It’s in almost every tube of toothpaste you’ve seen in your entire life.
Fluoride has made its name as one of the most effective substances to whiten teeth and fighting cavities. It’s so good they even had to place it in your water supply so that everyone can benefit from it. That means it’s supposed to be good for you, right?
The answer to that is a complicated “not necessarily”. There are reasons why Fluoride should stay in your toothpaste and out of your coffee mug.
Because of the supposed connection between fluoride and low cases of cavity, some communities have opted to increase the amount of naturally-occurring fluoride in drinking water systems. Think of it as “they’re doing this for your own good” sort of deal.
This is done through a process known as water fluoridation. Before your drinking water reaches your taps and other sources, they go through government-owned filtration systems. This is where they clean the water and make it potable. In addition to filtering, they also put controlled amounts of fluoride in water going back to the residential areas. This is how you end up with fluoridated water.
But that’s not the only way you get fluoride from drinking water. There are some companies that make and sell “fluoride water” in bottles that come from their own filtration systems. Although this water is drinkable and there are no noticeable changes in its appearance, you may be doing yourself more harm than good by quenching your thirst.
A history lesson is needed in order to answer the question of “what is fluoride?” and what makes it a risk. That tooth-protecting ion in your toothpaste has a bit of a grim tale.
So where does fluoride come from? It’s usually found in abundance within the earth’s crust and in some minerals like fluorite and fluorapatite. But that’s not where the fluoride in your water comes from. Just like any other commercialized substance, fluoride can be created in a laboratory. And in the case of YOUR fluoridated water, it comes from aluminum manufacturing companies.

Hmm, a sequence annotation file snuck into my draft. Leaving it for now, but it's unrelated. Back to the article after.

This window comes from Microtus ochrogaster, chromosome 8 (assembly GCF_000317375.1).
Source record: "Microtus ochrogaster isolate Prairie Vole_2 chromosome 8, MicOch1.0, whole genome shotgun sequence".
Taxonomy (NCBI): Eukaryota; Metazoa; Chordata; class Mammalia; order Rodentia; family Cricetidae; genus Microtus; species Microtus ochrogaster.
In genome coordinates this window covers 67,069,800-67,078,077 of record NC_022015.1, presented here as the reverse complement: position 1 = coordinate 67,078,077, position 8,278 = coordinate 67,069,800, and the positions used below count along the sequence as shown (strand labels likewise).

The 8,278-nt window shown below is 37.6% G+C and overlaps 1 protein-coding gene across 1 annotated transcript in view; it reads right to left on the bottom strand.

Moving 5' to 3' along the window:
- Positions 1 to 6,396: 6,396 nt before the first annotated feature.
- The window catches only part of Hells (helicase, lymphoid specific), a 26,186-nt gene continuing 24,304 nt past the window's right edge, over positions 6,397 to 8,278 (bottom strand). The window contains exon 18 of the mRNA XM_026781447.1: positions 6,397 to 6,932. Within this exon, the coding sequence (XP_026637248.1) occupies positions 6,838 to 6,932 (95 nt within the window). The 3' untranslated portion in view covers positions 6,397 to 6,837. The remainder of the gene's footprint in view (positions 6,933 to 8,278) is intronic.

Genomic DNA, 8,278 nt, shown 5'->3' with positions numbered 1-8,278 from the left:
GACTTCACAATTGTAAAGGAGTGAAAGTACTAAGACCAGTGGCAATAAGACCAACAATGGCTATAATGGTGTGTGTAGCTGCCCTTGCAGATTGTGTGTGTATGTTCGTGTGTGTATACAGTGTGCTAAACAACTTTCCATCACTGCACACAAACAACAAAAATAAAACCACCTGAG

The fluoride in your water is created from the process of manufacturing iron, copper and aluminum. The chemical processes that take place in these plants generate large amounts of fluoride as a by-product of the metals that they create. So what do you do with tons of fluoride industrial waste that you have to dispose? You market it as healthy and get the public to accept it.
That was the purpose behind a research effort in the early 1930’s which was funded by a large aluminum manufacturing organization. When their scientists discovered that fluoride can protect teeth from cavity, it was simply a matter of signing some papers to begin the fluoridation of your water. Win-win situation, right?
Don’t get the wrong idea. Fluoride is alright; If you’re not taking in too much, of course. Your drinking water already has fluoride even without other people adding more to it. So whether you like it or not, it’s already there.
In controlled amounts (like the amounts in toothpaste), fluoride can bind with the enamel in your teeth and replenish the minerals that you lose from daily exposure to acids in your food and drinks. It also works well with certain substances in your teeth to create a stronger shield against mineral loss from brushing and eating.
So is fluoride safe? If used properly, yes. As long as you don’t take in too much. Remember, you don’t drink your dirty toothpaste water in your mouth after brushing, right?